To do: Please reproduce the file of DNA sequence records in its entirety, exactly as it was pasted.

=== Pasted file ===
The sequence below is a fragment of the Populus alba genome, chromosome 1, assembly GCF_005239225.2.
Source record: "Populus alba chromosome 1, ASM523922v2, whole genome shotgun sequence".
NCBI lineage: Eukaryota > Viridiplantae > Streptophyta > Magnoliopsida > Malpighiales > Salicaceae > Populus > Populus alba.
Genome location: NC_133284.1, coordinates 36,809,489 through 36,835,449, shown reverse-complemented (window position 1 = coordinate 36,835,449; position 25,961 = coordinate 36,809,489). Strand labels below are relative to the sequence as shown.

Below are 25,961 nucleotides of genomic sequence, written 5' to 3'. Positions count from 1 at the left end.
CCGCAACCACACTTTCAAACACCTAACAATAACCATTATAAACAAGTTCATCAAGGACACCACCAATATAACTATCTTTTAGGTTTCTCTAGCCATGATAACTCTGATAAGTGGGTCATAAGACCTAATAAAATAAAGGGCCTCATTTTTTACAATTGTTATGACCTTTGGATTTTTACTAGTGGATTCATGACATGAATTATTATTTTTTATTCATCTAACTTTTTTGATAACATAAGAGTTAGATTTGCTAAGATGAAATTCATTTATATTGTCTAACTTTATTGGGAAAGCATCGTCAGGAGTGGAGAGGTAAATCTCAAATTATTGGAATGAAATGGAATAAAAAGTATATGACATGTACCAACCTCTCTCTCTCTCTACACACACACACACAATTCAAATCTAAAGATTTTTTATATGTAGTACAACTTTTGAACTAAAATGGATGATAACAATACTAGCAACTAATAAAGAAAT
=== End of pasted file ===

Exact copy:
The sequence below is a fragment of the Populus alba genome, chromosome 1, assembly GCF_005239225.2.
Source record: "Populus alba chromosome 1, ASM523922v2, whole genome shotgun sequence".
NCBI lineage: Eukaryota > Viridiplantae > Streptophyta > Magnoliopsida > Malpighiales > Salicaceae > Populus > Populus alba.
Genome location: NC_133284.1, coordinates 36,809,489 through 36,835,449, shown reverse-complemented (window position 1 = coordinate 36,835,449; position 25,961 = coordinate 36,809,489). Strand labels below are relative to the sequence as shown.

Below are 25,961 nucleotides of genomic sequence, written 5' to 3'. Positions count from 1 at the left end.
CCGCAACCACACTTTCAAACACCTAACAATAACCATTATAAACAAGTTCATCAAGGACACCACCAATATAACTATCTTTTAGGTTTCTCTAGCCATGATAACTCTGATAAGTGGGTCATAAGACCTAATAAAATAAAGGGCCTCATTTTTTACAATTGTTATGACCTTTGGATTTTTACTAGTGGATTCATGACATGAATTATTATTTTTTATTCATCTAACTTTTTTGATAACATAAGAGTTAGATTTGCTAAGATGAAATTCATTTATATTGTCTAACTTTATTGGGAAAGCATCGTCAGGAGTGGAGAGGTAAATCTCAAATTATTGGAATGAAATGGAATAAAAAGTATATGACATGTACCAACCTCTCTCTCTCTCTACACACACACACACAATTCAAATCTAAAGATTTTTTATATGTAGTACAACTTTTGAACTAAAATGGATGATAACAATACTAGCAACTAATAAAGAAAT